To help me I can only think of what I might want for those who survive me when I die. I want them to miss me, sure! But I do not want them to miss me so much that they cease to live life. I wouldn’t want my family or friends to shut down emotionally, and just cry about my being gone. I hope they would shed a tear, of course, even belly-cry initially, but I would want them to go on. I can honestly say that if I died tomorrow (which I pray I do not!) I would eventually want my wife and very best friend of 20 years to re-marry. Not a month after my passing, lol! But eventually I would want her to find a wonderful man to love her and love my children.  It would  be selfish to wish anything else. And trust me I haven’t always felt this way.


I am doing well, and with each day I continue to process through the loss. It’s fascinating that through this whole process I have become, in general, more thankful. I am thankful for each breath I breathe! I find myself thinking, even when things that would normally stress me out, it could always be worse! I am also aware that life is so very precious and I should live each moment with gratitude in my heart!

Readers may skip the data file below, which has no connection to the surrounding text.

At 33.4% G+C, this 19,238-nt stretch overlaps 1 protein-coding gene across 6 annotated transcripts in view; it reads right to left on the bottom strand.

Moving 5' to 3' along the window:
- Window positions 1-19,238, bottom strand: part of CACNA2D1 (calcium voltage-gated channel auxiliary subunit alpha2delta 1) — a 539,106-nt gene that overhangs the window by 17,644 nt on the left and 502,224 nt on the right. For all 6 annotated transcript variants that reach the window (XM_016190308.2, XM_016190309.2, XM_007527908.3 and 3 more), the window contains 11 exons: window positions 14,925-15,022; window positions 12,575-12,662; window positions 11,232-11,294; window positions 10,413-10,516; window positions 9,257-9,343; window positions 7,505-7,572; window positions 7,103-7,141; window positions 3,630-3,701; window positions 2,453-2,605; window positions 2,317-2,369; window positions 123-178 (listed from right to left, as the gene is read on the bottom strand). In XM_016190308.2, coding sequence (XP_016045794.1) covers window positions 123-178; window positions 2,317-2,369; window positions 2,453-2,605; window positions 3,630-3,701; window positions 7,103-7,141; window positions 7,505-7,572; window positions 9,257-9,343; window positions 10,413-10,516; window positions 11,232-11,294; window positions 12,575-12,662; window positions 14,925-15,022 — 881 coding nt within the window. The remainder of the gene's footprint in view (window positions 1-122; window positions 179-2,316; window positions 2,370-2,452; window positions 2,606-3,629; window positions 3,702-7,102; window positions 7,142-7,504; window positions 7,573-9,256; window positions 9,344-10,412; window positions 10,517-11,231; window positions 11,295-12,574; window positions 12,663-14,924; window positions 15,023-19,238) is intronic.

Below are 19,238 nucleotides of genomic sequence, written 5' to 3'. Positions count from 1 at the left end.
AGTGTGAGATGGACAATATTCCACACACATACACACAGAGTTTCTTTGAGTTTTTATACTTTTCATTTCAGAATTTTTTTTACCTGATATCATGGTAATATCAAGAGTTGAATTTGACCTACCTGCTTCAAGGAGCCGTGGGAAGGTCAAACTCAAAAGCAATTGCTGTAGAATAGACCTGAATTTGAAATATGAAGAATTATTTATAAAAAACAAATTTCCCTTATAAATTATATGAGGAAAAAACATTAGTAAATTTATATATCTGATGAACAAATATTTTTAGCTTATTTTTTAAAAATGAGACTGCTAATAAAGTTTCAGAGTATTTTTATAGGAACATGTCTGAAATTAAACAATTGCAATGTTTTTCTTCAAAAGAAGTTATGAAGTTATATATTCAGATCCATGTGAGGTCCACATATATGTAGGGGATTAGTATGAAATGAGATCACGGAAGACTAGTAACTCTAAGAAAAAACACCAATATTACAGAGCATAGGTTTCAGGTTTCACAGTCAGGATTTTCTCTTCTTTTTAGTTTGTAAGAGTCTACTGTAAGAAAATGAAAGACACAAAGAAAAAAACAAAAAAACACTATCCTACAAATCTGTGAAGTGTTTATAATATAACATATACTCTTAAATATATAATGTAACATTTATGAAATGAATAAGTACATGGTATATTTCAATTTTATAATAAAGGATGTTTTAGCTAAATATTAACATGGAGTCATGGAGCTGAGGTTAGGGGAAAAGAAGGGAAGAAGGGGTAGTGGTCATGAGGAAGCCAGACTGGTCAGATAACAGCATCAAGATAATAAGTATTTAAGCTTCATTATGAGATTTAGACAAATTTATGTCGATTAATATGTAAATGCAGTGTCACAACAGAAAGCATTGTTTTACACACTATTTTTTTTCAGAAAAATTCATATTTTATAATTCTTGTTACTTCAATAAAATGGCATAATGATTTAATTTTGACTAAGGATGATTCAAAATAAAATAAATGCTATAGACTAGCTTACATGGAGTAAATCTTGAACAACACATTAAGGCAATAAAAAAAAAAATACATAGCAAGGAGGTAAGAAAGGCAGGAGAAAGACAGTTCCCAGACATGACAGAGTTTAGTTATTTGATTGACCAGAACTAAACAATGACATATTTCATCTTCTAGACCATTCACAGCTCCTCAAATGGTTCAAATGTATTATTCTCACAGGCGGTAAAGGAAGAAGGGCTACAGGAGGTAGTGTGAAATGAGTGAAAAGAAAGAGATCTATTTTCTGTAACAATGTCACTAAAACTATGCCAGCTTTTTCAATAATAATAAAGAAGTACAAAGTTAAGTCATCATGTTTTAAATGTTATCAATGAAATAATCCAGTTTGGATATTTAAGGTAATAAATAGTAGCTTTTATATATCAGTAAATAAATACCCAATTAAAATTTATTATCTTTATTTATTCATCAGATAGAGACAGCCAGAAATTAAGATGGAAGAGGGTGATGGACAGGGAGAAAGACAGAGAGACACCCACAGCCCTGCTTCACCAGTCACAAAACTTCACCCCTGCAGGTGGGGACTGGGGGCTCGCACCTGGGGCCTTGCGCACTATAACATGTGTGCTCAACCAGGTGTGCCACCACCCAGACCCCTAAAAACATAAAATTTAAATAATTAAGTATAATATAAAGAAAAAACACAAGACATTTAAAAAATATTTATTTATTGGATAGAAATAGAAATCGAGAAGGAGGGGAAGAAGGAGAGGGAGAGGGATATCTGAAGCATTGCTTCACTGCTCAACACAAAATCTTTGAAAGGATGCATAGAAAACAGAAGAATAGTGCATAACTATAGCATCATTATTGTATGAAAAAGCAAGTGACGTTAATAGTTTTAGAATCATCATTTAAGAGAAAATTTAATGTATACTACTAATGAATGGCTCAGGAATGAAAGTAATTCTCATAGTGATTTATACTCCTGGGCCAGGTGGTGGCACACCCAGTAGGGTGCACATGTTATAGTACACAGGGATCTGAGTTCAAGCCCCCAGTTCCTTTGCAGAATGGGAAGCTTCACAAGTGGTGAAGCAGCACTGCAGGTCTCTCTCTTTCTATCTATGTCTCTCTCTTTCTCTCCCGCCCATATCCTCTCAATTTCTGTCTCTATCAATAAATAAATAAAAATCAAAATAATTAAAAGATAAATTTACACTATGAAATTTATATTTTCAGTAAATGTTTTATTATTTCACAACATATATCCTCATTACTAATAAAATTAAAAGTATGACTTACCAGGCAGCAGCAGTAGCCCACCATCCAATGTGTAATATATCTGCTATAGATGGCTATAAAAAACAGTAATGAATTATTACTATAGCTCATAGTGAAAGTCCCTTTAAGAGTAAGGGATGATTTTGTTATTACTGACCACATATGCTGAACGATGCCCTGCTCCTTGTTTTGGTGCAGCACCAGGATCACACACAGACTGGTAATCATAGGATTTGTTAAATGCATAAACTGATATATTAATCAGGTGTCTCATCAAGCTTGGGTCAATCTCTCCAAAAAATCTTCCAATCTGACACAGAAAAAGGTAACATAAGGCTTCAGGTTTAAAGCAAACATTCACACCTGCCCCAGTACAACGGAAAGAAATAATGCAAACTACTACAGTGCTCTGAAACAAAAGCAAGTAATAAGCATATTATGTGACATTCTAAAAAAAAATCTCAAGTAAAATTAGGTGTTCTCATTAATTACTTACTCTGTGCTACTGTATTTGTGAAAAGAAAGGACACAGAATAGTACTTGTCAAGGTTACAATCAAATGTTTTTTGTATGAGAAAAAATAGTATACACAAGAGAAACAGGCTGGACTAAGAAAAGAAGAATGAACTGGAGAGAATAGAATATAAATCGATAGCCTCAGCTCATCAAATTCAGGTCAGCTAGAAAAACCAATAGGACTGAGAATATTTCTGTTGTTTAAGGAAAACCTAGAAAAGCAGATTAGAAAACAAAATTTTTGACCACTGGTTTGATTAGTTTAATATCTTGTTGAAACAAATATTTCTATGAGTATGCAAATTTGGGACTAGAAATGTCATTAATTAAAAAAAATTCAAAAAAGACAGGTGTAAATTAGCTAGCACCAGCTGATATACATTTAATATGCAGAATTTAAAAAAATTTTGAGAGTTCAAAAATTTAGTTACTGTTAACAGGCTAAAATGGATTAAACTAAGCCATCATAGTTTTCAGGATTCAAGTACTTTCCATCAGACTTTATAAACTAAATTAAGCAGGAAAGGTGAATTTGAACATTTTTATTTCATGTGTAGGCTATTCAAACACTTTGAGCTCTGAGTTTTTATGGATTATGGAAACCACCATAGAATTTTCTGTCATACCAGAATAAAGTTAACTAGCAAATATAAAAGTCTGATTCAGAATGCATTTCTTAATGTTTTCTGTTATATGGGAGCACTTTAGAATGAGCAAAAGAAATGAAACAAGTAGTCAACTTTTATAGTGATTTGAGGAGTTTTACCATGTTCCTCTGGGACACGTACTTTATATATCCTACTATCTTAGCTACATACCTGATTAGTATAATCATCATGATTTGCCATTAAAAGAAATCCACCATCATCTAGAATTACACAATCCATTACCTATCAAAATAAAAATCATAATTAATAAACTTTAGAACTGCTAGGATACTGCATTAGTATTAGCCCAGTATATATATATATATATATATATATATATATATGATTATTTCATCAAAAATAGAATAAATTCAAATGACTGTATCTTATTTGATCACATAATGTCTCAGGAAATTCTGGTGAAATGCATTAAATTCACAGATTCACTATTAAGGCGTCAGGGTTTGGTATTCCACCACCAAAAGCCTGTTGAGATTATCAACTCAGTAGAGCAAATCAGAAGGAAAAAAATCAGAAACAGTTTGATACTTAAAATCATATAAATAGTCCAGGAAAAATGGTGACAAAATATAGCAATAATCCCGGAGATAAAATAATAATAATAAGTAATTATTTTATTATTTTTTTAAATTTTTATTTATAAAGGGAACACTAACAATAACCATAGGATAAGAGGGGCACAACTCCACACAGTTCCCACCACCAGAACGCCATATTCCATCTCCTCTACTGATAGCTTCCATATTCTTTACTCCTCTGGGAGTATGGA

Good Grief

Just a couple weeks ago my sister, Kimberle Rae Gibson, died of an accidental overdose in her home, alone (and that still makes me cry every time I think of it). It has really been difficult to reconcile my emotions.

We had been close at times and distant at other times. I loved her all the same, in the good and in the bad; though I wish I had showed it more. Too late now! Dammit, that hurts big time! I can’t even begin to imagine how much my parents are hurting … I am trying to be there for them. It sucks.

Those that knew her knew she had her challenges, but beneath it all was a lost little girl with a heart of gold. I don’t say ‘lost’ in a spiritual sense, because she had a relationship with Christ no doubt, but she struggled in this life. As we all do.

I have never lost anyone so close, I mean I have lost great grandparents, a grandmother (Nonny,) but you expect that. I even lost my bio-logical father, Glen Hakanson, in my late teens, but I didn’t know him all that well, so it wasn’t so hard, at that time, for I had a great Dad in my life that had filled that role. He died at home, alone. As I have reflected on my bio-dad’s death what bothers me the most is that he didn’t get to spend time with me. I bet he really missed me.